Double Nickel Seed?


Does anyone have any experience with Double Nickel seed? Found a dealer near me not too far to drive to. I’d love to avoid shipping costs. Along with that, please let me know of anyone with reasonable shipping prices. They also sell some grasses I could use for screening or breaking up the larger plots. Hoping to find a nice perennial for that. Thanks!
Welter Seed & Honey pays for 1/2 the shipping on some seeds. The reality is that we all generally pay shipping for seed. It is either bundled into the price of the seed or you pay for it explicitly. When you buy from the local coop, the shipping is less because they are having tractor trailer loads of seed delivered vs UPS to an individual property.

I buy most of my common seed like cereal from the local coop, but I do order some seed on-line from places like Welter or Handcock. It just depends on the seed which is least expensive. It it is close, I'll use the coop to support the local business.

Can't help with Double Nickle specifically.
Thanks yoder. Pretty good luck with the coop seeds? I’ve always wondered how big of a difference the fancy coatings make on the name brand seeds.
It is a matter of matching the characteristics of the seed to your application. In my case, there is no substantial deer preference between different cereal grains. I choose WR over the others because of the soil benefits and low fertility requirements. I've also done away with traditional tillage and got to no-till and T&M for my plots. WR has better germination rates when surface broadcast on my soil than oats and WW. I see no difference between branded and VNS WR. With daikon radish, I see zero difference, so I go with the least expensive, which is usually Groundhog radish. I find the same with turnips.

It has been a while since I've used chicory, but there is a difference there. Some chicories have lower tannin content than others which makes them more palatable to deer. I also find differences in clovers. My go-to clover has been Durana. It is an improved clover that I can by outside a mix. (Some BOB companies only sell their improved clover as part of mix with inexpensive annual clover like Berseem making the cost per pound of the improved seed astronomical). The characteristics that fit my application are drought resistance and persistence. It is slow to establish, but if you follow best practices of planting it in the fall with a WR nurse crop, and mow the WR in the first spring back to 6-8 inches each time it gets much taller than a foot, it establishes well.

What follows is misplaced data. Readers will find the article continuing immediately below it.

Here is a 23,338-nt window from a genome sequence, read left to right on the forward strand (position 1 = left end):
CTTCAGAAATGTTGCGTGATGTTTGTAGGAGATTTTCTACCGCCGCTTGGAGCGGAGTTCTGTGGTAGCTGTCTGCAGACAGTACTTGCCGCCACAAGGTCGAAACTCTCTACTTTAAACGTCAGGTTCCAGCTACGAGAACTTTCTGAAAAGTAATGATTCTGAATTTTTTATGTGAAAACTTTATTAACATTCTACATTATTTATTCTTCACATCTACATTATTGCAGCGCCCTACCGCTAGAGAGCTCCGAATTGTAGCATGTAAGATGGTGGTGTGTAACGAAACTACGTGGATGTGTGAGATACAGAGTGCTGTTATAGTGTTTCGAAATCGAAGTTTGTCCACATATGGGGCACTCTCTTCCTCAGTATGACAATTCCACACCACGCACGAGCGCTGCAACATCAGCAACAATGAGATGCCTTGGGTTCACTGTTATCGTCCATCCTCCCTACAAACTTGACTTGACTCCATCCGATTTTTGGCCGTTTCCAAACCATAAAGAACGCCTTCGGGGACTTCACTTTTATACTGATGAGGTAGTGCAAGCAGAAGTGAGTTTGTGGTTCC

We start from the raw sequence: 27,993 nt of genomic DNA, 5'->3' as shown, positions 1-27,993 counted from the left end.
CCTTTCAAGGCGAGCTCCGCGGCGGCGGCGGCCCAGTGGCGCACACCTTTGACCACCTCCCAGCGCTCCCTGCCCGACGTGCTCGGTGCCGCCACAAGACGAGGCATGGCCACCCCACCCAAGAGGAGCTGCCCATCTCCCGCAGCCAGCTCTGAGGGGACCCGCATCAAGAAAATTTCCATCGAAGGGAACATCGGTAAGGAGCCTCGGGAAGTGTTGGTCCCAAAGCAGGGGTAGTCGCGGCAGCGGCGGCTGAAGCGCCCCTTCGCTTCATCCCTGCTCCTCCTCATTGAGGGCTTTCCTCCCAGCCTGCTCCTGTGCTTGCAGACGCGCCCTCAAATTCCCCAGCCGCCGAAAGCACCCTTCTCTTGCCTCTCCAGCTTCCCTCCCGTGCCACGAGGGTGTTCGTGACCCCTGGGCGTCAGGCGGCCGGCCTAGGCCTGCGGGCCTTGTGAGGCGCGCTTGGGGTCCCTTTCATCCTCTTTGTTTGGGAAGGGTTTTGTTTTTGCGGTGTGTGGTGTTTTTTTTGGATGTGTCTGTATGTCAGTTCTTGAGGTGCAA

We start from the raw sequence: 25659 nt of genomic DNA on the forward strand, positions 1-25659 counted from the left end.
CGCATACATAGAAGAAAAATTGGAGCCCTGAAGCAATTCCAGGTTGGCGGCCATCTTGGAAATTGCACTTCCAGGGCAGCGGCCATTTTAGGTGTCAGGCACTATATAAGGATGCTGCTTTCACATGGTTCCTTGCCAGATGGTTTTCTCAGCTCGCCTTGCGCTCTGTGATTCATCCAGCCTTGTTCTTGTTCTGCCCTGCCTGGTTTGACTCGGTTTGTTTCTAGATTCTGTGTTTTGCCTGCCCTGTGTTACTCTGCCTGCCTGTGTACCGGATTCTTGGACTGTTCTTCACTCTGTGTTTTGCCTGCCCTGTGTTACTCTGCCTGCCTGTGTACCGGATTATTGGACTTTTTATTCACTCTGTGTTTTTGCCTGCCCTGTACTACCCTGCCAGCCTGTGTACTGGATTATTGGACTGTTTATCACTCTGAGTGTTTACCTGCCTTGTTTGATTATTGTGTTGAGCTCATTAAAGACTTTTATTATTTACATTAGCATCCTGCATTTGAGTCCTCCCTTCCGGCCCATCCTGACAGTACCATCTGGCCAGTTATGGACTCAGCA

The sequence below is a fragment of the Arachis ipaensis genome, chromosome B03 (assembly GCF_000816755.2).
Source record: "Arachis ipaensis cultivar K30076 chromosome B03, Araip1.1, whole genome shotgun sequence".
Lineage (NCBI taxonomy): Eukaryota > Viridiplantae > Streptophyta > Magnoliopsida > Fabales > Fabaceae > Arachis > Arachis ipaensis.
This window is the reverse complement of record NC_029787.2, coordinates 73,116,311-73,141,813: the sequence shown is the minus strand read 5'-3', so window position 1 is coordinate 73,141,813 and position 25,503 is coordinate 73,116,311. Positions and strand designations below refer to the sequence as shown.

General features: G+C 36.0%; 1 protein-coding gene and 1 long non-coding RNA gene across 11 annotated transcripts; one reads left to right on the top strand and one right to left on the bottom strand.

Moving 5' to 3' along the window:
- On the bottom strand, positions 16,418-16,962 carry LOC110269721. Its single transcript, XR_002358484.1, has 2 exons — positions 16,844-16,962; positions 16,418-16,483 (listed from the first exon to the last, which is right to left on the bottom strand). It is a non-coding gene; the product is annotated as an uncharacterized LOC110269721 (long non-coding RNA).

In general, I find the coatings to be a negative. They generally decrease the number of seeds per pound. If the field has previously been planted with a legume that uses the same inoculant, there is usually enough in the soil (especially with no-till and min-till operations) that pre-inoculated seed is not necessary. It is cheaper to inoculate yourself if it is necessary.
Awesome info. Didn’t realize the WR was different on the soil. Thanks!
Winter rye has low fertility requirements and will grow in lower pH soils. It has some allopathic properties that make it more effective against weeds (one reason it makes a good nurse crop for clover). It generally produces deeper roots a more biomass which eventually adds OM to the soil.

The key for producing OM is first avoiding tillage so oxygen is not introduced into the soil to burn it faster, and then selecting a balanced mix of carbon (grasses, cereal, ...) and Nitrogen (legumes like clover, beans,...). Over time this builds OM.

The other cereal grains have benefits too, but WR is my go-to cereal grain.